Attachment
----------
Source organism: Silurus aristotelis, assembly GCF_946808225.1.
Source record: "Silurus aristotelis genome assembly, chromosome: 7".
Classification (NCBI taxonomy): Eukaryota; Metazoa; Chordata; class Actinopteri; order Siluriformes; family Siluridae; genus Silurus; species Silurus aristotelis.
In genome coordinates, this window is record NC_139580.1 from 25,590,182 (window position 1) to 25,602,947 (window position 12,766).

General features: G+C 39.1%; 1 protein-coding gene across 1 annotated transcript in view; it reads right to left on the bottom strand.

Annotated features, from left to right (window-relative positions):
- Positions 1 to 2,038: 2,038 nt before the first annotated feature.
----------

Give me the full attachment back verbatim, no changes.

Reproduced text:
Source organism: Silurus aristotelis, assembly GCF_946808225.1.
Source record: "Silurus aristotelis genome assembly, chromosome: 7".
Classification (NCBI taxonomy): Eukaryota; Metazoa; Chordata; class Actinopteri; order Siluriformes; family Siluridae; genus Silurus; species Silurus aristotelis.
In genome coordinates, this window is record NC_139580.1 from 25,590,182 (window position 1) to 25,602,947 (window position 12,766).

General features: G+C 39.1%; 1 protein-coding gene across 1 annotated transcript in view; it reads right to left on the bottom strand.

Annotated features, from left to right (window-relative positions):
- Positions 1 to 2,038: 2,038 nt before the first annotated feature.